The main difficulty in verbally encapsulating TBTL, as it's known by fans, is that it doesn't have an easily defined subject matter so much as it has a sensibility: eclectic, arch, highly literate, and committed to exploring everything that comes to mind—from BeyoncĂ© to the troubled banking system. Some have said, likely out of a mix of disgust and descriptive frustration, that TBTL is, basically, a cult that has somehow tricked the Mormons of Bonneville International into allowing a bunch of questionably talented pied pipers on-air. The initial response to this from Burbank—a former standup comedian and proud NPR dropout—was to try to raise money for buying some land in Central America in order to really make the cult thing happen. He had a country picked out (El Salvador), three of "the tens" were offering to be his "sister-wives," and Andrews helpfully noted that "there's more money in cults."

But then they got distracted with a prom they were throwing at Sole Repair on Capitol Hill to celebrate their 150th show. This was in August. At the Sole Repair prom, there was a balloon drop, Burbank wore a white tuxedo with deep blue frills on his dress shirt, Kanye West's "Stronger" played, and many tens of "the tens" danced. About two months later, NPR's Ira Glass, after airing a piece Burbank had done for This American Life, declared that Burbank, from his unglamorous commercial-radio studio on Eastlake Avenue, is in the process of trying to "reinvent news-talk radio."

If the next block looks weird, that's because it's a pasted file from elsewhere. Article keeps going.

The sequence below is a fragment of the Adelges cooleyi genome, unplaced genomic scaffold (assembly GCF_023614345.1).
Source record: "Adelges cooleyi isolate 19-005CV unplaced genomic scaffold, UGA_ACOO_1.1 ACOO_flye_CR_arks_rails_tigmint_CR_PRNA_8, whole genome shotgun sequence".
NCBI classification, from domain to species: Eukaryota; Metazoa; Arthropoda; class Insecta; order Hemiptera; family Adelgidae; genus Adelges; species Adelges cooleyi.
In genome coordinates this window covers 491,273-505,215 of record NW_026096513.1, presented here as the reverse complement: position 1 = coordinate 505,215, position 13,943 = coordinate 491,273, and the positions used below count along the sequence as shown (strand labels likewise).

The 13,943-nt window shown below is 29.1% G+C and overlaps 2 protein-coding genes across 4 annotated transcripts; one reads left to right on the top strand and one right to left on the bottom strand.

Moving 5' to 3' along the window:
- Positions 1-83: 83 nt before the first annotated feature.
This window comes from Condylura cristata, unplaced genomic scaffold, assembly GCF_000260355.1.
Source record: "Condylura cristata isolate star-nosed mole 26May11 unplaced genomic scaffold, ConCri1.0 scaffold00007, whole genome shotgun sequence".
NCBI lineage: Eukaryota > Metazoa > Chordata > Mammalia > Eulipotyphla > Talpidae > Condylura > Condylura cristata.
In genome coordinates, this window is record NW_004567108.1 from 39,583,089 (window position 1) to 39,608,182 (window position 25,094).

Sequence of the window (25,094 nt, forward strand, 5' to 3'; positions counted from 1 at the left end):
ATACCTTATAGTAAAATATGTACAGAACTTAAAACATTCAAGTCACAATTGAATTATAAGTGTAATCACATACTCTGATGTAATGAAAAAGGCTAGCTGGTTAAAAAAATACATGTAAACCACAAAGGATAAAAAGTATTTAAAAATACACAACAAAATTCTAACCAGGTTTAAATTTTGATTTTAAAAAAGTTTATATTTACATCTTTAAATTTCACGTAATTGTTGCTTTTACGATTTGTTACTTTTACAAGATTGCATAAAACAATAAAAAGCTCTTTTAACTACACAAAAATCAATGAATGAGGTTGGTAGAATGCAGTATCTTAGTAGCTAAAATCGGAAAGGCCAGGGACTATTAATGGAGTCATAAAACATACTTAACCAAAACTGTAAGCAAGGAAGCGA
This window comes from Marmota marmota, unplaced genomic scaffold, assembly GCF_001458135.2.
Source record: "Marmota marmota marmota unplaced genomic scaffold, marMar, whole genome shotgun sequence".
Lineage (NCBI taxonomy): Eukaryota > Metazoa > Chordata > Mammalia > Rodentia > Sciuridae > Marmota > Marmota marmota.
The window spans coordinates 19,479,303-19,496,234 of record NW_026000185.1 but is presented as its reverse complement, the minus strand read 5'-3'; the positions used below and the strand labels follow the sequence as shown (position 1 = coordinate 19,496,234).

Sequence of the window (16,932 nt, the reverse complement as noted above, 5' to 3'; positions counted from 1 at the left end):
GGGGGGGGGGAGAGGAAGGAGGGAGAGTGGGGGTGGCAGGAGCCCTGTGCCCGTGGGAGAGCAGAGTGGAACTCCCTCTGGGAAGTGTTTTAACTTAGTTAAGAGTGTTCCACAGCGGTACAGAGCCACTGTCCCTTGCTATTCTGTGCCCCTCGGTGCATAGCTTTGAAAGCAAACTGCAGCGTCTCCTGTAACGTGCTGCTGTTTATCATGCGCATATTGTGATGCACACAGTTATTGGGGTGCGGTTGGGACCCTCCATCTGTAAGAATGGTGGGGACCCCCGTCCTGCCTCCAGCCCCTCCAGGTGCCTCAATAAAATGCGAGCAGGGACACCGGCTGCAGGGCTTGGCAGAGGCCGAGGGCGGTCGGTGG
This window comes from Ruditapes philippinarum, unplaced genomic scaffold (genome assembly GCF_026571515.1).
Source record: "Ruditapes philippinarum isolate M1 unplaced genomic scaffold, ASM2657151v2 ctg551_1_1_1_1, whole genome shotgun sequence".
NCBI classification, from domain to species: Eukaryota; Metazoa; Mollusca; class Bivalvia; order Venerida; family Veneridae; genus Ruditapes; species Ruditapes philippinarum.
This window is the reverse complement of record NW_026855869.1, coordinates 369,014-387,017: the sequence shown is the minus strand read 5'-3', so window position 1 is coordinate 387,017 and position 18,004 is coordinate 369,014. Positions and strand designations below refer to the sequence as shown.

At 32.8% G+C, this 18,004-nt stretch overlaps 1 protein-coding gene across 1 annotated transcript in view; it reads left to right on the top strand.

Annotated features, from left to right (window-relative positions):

Something is certainly happening. KIRO program director Rod Arquette told me that there's been a measurable uptick in 7:00 to 10:00 p.m. listeners since TBTL began airing. It's a modest uptick, yes, but measurable: from January 2008, when TBTL first launched, through this summer, its share of listeners in its time slot grew from 2 percent to 2.2 percent, bumping it from 17th to 15th in the market. (Delilah, by contrast, was ranked 5th in the market this summer.) On Facebook, there is an organized group of over 350 self-identified "tens"—with an additional 450 more "tens" on an official Facebook page set up by the show. Many of them listen via the show's podcast, which had roughly 100,000 downloads in November, far more than any other show on KIRO. This pleases Burbank, who says the podcast is better than the show anyway.